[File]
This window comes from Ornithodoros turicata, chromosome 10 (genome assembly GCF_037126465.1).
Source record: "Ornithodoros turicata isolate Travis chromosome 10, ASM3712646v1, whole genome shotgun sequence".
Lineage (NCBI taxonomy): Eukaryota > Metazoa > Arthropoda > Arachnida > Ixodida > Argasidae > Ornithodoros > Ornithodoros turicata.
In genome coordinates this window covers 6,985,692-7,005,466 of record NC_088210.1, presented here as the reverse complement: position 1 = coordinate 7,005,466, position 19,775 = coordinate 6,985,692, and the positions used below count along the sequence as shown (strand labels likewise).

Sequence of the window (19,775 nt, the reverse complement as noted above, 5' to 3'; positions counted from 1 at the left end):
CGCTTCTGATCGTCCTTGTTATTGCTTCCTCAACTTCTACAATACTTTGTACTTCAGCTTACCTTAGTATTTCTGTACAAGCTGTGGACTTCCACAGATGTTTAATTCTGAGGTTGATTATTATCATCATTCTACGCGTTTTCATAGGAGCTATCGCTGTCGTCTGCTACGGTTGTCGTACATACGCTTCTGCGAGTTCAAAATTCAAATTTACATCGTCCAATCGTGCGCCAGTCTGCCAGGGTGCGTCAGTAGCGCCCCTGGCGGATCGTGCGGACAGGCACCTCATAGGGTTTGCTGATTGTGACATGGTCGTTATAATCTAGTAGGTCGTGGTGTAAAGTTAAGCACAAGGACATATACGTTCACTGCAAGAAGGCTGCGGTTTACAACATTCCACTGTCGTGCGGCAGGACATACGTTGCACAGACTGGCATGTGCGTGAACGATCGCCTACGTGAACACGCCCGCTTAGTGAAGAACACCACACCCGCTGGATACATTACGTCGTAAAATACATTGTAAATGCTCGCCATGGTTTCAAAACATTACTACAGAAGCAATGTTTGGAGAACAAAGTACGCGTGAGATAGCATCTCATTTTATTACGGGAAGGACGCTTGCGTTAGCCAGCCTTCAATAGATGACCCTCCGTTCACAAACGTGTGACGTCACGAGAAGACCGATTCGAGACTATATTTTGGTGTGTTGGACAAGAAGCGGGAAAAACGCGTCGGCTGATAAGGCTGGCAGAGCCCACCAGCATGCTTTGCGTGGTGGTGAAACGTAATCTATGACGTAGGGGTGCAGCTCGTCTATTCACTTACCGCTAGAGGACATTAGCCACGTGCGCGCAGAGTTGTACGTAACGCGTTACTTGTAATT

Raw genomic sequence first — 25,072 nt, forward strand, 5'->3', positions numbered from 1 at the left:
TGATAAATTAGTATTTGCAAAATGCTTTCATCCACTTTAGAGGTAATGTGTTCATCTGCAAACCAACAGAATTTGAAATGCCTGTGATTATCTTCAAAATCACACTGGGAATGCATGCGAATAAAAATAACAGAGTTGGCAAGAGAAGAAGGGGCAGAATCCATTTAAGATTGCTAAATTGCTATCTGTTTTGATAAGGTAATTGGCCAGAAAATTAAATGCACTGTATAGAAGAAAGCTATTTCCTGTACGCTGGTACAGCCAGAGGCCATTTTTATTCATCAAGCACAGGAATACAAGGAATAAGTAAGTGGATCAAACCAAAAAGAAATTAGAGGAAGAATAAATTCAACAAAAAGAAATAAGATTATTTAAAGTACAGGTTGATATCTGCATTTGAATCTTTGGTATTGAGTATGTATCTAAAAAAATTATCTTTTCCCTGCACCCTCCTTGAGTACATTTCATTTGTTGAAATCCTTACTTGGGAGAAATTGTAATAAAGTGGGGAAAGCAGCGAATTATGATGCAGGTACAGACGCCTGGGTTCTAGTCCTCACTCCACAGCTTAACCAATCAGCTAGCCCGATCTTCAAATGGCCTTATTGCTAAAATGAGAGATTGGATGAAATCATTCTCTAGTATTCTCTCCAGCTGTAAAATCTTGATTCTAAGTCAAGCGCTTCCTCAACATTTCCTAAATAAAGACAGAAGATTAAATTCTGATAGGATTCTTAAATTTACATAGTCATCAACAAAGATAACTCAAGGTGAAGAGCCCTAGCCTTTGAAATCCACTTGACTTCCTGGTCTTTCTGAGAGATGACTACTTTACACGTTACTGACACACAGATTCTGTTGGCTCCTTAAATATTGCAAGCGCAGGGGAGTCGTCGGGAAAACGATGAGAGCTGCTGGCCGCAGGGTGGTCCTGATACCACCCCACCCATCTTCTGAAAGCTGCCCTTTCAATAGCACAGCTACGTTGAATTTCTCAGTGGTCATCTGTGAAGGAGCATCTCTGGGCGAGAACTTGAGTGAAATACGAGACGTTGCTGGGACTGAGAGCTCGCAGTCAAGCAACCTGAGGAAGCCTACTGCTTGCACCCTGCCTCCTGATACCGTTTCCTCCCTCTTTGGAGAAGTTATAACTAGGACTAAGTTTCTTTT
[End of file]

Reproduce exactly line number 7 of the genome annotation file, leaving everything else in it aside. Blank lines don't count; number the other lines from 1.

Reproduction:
Raw genomic sequence first — 25,072 nt, forward strand, 5'->3', positions numbered from 1 at the left: